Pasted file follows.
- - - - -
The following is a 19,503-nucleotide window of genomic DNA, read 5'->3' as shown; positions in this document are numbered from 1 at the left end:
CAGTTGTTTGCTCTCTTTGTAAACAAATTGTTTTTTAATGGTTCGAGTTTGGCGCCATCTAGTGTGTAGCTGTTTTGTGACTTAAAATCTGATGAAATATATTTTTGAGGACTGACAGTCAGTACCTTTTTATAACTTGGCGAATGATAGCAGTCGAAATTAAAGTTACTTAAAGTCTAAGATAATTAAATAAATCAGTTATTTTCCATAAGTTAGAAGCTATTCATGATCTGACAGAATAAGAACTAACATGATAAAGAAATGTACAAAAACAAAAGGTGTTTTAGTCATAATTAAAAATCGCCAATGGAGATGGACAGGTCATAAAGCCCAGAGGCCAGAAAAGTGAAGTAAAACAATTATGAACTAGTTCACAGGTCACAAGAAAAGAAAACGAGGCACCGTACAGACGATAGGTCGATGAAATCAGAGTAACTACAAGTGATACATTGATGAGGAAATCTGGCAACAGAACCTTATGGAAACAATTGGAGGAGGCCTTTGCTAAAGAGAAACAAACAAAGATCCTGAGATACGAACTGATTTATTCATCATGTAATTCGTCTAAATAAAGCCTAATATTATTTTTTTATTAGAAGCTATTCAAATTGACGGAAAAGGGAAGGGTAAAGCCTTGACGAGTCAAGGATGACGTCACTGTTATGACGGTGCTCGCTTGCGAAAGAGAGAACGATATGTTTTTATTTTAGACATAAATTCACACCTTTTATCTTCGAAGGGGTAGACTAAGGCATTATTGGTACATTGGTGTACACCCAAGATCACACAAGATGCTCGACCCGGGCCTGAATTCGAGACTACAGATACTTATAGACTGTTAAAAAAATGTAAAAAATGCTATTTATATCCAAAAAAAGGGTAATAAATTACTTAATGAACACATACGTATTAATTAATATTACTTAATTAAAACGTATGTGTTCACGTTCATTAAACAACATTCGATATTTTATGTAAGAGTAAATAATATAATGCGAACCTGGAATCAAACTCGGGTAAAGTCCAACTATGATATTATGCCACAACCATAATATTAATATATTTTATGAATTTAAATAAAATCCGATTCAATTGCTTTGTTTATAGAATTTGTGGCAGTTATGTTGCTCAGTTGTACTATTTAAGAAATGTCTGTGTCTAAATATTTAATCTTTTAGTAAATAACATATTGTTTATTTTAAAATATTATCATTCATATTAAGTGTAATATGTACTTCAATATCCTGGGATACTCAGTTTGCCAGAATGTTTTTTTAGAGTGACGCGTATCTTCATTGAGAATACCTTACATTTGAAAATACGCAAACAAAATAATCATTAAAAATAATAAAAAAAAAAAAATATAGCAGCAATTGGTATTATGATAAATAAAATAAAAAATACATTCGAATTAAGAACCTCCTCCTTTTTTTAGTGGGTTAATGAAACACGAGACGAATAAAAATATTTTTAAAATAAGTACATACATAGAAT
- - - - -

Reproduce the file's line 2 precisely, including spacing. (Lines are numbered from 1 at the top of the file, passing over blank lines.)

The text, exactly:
CAGTTGTTTGCTCTCTTTGTAAACAAATTGTTTTTTAATGGTTCGAGTTTGGCGCCATCTAGTGTGTAGCTGTTTTGTGACTTAAAATCTGATGAAATATATTTTTGAGGACTGACAGTCAGTACCTTTTTATAACTTGGCGAATGATAGCAGTCGAAATTAAAGTTACTTAAAGTCTAAGATAATTAAATAAATCAGTTATTTTCCATAAGTTAGAAGCTATTCATGATCTGACAGAATAAGAACTAACATGATAAAGAAATGTACAAAAACAAAAGGTGTTTTAGTCATAATTAAAAATCGCCAATGGAGATGGACAGGTCATAAAGCCCAGAGGCCAGAAAAGTGAAGTAAAACAATTATGAACTAGTTCACAGGTCACAAGAAAAGAAAACGAGGCACCGTACAGACGATAGGTCGATGAAATCAGAGTAACTACAAGTGATACATTGATGAGGAAATCTGGCAACAGAACCTTATGGAAACAATTGGAGGAGGCCTTTGCTAAAGAGAAACAAACAAAGATCCTGAGATACGAACTGATTTATTCATCATGTAATTCGTCTAAATAAAGCCTAATATTATTTTTTTATTAGAAGCTATTCAAATTGACGGAAAAGGGAAGGGTAAAGCCTTGACGAGTCAAGGATGACGTCACTGTTATGACGGTGCTCGCTTGCGAAAGAGAGAACGATATGTTTTTATTTTAGACATAAATTCACACCTTTTATCTTCGAAGGGGTAGACTAAGGCATTATTGGTACATTGGTGTACACCCAAGATCACACAAGATGCTCGACCCGGGCCTGAATTCGAGACTACAGATACTTATAGACTGTTAAAAAAATGTAAAAAATGCTATTTATATCCAAAAAAAGGGTAATAAATTACTTAATGAACACATACGTATTAATTAATATTACTTAATTAAAACGTATGTGTTCACGTTCATTAAACAACATTCGATATTTTATGTAAGAGTAAATAATATAATGCGAACCTGGAATCAAACTCGGGTAAAGTCCAACTATGATATTATGCCACAACCATAATATTAATATATTTTATGAATTTAAATAAAATCCGATTCAATTGCTTTGTTTATAGAATTTGTGGCAGTTATGTTGCTCAGTTGTACTATTTAAGAAATGTCTGTGTCTAAATATTTAATCTTTTAGTAAATAACATATTGTTTATTTTAAAATATTATCATTCATATTAAGTGTAATATGTACTTCAATATCCTGGGATACTCAGTTTGCCAGAATGTTTTTTTAGAGTGACGCGTATCTTCATTGAGAATACCTTACATTTGAAAATACGCAAACAAAATAATCATTAAAAATAATAAAAAAAAAAAAATATAGCAGCAATTGGTATTATGATAAATAAAATAAAAAATACATTCGAATTAAGAACCTCCTCCTTTTTTTAGTGGGTTAATGAAACACGAGACGAATAAAAATATTTTTAAAATAAGTACATACATAGAAT